Going to work should not mean being subjected to physical or verbal assault, but this is the reality faced by thousands of frontline NHS staff.
Estimates suggest that around 15% of NHS staff in England experienced physical violence at work in 2017. Also, analysis of violence against NHS staff found that violence against most healthcare workers rose between 2015 and 2016.
To combat the issue, the UK government recently passed legislation that increases the penalties for anyone found guilty of assaulting an emergency worker, including healthcare staff in accident and emergency departments, urgent treatment centres, and all nursing staff. Alongside this, there is a stronger focus emerging on providing individual healthcare staff with violence de-escalation training with a view to help manage, reduce or prevent violence from occurring in the first place.
But before considering how best to use a de-escalation programme for NHS staff, including for ambulance and emergency department workers, it is important to know if such schemes work.
Workplace violence may derive from multiple sources but the focus of de-escalation training for healthcare staff is typically on violence from patients and those with criminal intent. A key area that may provide parallels is in the de-escalation training programmes already adopted by police and mental health workers. These programmes range from education about the causes of violent or aggressive behaviour to verbal and/or physical techniques for responding to it.
A recent RAND Europe study suggests that training staff in de-escalation techniques per se does not reduce violent or aggressive incidents or prevent them from occurring, but rather that de-escalation training may help staff to manage patient violence and aggression that occurs.
When staff have the appropriate knowledge, confidence, attitudes and skills to handle aggressive or violent patients, they are less likely to experience harm resulting from patient aggression.Share on Twitter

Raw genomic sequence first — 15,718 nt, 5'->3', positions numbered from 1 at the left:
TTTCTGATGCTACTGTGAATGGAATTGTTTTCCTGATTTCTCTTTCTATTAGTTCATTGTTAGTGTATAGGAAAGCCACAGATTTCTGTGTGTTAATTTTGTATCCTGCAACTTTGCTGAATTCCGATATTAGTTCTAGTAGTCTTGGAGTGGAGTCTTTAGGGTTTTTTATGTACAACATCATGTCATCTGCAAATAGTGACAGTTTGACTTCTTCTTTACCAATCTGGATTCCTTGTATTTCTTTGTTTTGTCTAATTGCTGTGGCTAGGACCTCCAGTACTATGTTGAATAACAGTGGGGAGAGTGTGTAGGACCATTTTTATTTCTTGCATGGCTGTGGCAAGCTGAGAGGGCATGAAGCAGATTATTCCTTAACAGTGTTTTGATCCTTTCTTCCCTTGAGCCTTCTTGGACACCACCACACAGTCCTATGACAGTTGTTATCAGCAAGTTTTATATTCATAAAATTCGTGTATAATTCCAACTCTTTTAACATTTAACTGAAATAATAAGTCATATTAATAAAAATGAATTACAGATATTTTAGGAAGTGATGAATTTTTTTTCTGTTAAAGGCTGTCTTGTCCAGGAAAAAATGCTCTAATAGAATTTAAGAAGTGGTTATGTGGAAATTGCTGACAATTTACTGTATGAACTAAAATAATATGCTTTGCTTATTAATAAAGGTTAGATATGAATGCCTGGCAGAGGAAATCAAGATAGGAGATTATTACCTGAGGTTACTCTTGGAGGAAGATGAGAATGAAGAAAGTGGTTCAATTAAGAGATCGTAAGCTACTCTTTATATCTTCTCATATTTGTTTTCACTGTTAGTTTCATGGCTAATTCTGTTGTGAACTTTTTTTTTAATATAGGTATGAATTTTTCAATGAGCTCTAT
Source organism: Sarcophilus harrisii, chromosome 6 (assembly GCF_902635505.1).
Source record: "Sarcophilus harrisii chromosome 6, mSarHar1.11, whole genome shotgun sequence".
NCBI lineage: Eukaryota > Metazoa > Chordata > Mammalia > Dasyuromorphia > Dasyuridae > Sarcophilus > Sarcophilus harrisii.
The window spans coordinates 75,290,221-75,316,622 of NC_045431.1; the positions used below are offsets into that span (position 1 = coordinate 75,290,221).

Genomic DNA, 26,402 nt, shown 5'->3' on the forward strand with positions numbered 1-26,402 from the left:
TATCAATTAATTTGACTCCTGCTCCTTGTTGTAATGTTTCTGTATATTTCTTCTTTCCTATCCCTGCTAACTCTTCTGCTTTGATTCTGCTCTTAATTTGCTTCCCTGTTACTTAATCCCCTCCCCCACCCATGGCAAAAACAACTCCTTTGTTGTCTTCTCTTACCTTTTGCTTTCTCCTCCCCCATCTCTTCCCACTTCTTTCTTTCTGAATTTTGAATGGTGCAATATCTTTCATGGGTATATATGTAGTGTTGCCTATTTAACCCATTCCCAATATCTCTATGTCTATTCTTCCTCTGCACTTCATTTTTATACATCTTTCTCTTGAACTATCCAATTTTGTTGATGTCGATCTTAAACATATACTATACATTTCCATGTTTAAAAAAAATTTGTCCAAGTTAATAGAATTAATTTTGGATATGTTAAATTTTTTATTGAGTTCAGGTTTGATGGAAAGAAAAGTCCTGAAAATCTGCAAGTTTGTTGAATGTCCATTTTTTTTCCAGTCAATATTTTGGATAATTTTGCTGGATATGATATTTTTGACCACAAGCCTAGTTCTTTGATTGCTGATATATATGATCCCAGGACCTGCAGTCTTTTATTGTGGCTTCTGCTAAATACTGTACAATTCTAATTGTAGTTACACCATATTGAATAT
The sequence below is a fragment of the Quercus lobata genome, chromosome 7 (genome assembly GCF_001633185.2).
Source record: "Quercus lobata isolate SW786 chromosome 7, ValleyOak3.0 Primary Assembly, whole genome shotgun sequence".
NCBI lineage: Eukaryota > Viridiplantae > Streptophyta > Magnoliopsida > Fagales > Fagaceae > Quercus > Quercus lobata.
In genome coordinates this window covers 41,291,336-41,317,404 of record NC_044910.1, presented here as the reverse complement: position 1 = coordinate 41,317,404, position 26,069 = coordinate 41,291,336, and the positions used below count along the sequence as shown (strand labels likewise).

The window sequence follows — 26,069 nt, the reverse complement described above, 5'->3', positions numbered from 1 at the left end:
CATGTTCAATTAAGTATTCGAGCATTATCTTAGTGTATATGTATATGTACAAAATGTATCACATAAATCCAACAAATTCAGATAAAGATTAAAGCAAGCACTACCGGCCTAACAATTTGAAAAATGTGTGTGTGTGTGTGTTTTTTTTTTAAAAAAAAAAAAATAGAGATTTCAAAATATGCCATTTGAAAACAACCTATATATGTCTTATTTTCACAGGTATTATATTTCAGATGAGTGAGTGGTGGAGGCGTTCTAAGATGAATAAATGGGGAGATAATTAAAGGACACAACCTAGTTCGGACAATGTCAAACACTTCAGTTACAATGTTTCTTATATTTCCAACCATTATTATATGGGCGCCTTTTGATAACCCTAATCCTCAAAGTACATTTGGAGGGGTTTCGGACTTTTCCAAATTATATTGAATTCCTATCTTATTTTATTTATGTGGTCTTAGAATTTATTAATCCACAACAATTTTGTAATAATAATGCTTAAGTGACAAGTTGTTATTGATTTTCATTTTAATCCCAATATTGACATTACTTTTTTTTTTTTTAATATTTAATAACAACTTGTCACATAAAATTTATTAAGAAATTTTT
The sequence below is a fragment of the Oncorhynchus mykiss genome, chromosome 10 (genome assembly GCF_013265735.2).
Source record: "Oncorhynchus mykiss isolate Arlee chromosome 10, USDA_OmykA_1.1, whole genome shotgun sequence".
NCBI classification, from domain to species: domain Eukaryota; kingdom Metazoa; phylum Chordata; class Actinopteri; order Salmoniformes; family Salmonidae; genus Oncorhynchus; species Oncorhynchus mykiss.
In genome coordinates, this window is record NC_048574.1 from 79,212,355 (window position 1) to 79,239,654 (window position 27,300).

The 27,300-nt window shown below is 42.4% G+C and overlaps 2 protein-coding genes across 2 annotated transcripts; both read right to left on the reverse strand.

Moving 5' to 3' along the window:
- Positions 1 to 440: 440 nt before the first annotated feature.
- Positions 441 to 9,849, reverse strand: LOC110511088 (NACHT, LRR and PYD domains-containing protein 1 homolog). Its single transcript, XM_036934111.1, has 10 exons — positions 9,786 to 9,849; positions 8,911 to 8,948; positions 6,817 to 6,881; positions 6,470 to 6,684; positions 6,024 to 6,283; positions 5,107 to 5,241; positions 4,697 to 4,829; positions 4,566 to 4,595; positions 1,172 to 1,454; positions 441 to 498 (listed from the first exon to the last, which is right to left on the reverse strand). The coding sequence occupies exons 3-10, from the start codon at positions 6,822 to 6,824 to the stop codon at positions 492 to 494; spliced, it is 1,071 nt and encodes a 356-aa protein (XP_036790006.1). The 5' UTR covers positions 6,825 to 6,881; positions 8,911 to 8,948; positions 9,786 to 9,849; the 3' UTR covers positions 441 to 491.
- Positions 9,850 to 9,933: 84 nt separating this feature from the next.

When staff have the appropriate knowledge, confidence, attitudes and skills to handle aggressive or violent patients, they are less likely to experience harm resulting from patient aggression.
Participants in de-escalation training programmes routinely report that they have greater confidence and knowledge around how to handle potentially aggressive or violent situations after completing the training.
The study also found that comprehensive and organisation-wide approaches seem to deliver the most sustainable results for reducing violent and aggressive incidents.
Such initiatives could include de-escalation training for staff as one component, but might also need to introduce systematic changes to organisational practice and culture such as additional security measures, 'zero-tolerance' policies that mandate the reporting of all violent incidents, or patient management systems to better control the flow of patients in emergency department waiting rooms.
There are other potential benefits to be realised from training frontline healthcare staff in de-escalation approaches. Evidence shows that the economic costs associated with staff time required for participation might be partially offset by a reduction in lost workdays, improved staff retention, reduced complaints and reduced overall expenditure. We also know that managers' commitment and engagement are key to a programme's success.
If de-escalation training is to be adopted as part of an approach to managing violence and aggression within the NHS, it will require engagement at all levels. It is this collaborative approach between frontline staff and managers that is most likely to result in positive impact and culture change.
A key point from the study is that there simply is not enough research yet about what works in specific healthcare contexts. The research provides those considering how to approach de-escalation training with the opportunity not only to test and evaluate their approach, but also to tailor their aims and objectives around what the report suggests are the likely outcomes.
Crucially, and given that we know programmes such as 'zero-tolerance' have been shown to have negative effects on students in educational settings, it could be critical that any programme of change is individualised, accounting for specific organisational, worker and patient needs.
Brandi Leach is an analyst at RAND Europe working in the area of innovation, health and science; Michael Whitmore is a research leader at RAND Europe, primarily developing initiatives and research into health and work wellbeing
This commentary originally appeared on Nursing Times on September 4, 2019. Commentary gives RAND researchers a platform to convey insights based on their professional expertise and often on their peer-reviewed research and analysis.